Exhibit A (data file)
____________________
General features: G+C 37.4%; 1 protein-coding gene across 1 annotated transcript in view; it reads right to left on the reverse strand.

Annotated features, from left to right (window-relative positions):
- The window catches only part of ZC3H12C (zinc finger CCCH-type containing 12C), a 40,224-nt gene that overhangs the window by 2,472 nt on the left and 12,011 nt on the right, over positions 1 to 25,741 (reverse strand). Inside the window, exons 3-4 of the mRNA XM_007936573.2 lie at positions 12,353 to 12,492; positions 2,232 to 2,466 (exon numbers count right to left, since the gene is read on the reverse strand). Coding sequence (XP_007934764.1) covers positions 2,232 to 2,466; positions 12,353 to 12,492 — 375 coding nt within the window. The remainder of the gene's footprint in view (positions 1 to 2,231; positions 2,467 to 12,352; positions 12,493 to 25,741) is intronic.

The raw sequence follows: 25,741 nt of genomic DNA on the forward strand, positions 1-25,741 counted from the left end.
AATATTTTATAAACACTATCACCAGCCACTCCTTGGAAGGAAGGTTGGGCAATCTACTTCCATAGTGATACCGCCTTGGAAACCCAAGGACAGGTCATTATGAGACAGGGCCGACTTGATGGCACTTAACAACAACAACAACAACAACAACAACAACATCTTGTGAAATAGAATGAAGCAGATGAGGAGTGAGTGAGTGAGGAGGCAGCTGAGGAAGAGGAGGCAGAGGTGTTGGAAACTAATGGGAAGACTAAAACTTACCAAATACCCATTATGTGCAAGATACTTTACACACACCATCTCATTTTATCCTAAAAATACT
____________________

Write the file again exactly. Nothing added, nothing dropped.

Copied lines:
General features: G+C 37.4%; 1 protein-coding gene across 1 annotated transcript in view; it reads right to left on the reverse strand.

Annotated features, from left to right (window-relative positions):
- The window catches only part of ZC3H12C (zinc finger CCCH-type containing 12C), a 40,224-nt gene that overhangs the window by 2,472 nt on the left and 12,011 nt on the right, over positions 1 to 25,741 (reverse strand). Inside the window, exons 3-4 of the mRNA XM_007936573.2 lie at positions 12,353 to 12,492; positions 2,232 to 2,466 (exon numbers count right to left, since the gene is read on the reverse strand). Coding sequence (XP_007934764.1) covers positions 2,232 to 2,466; positions 12,353 to 12,492 — 375 coding nt within the window. The remainder of the gene's footprint in view (positions 1 to 2,231; positions 2,467 to 12,352; positions 12,493 to 25,741) is intronic.

The raw sequence follows: 25,741 nt of genomic DNA on the forward strand, positions 1-25,741 counted from the left end.
AATATTTTATAAACACTATCACCAGCCACTCCTTGGAAGGAAGGTTGGGCAATCTACTTCCATAGTGATACCGCCTTGGAAACCCAAGGACAGGTCATTATGAGACAGGGCCGACTTGATGGCACTTAACAACAACAACAACAACAACAACAACAACATCTTGTGAAATAGAATGAAGCAGATGAGGAGTGAGTGAGTGAGGAGGCAGCTGAGGAAGAGGAGGCAGAGGTGTTGGAAACTAATGGGAAGACTAAAACTTACCAAATACCCATTATGTGCAAGATACTTTACACACACCATCTCATTTTATCCTAAAAATACT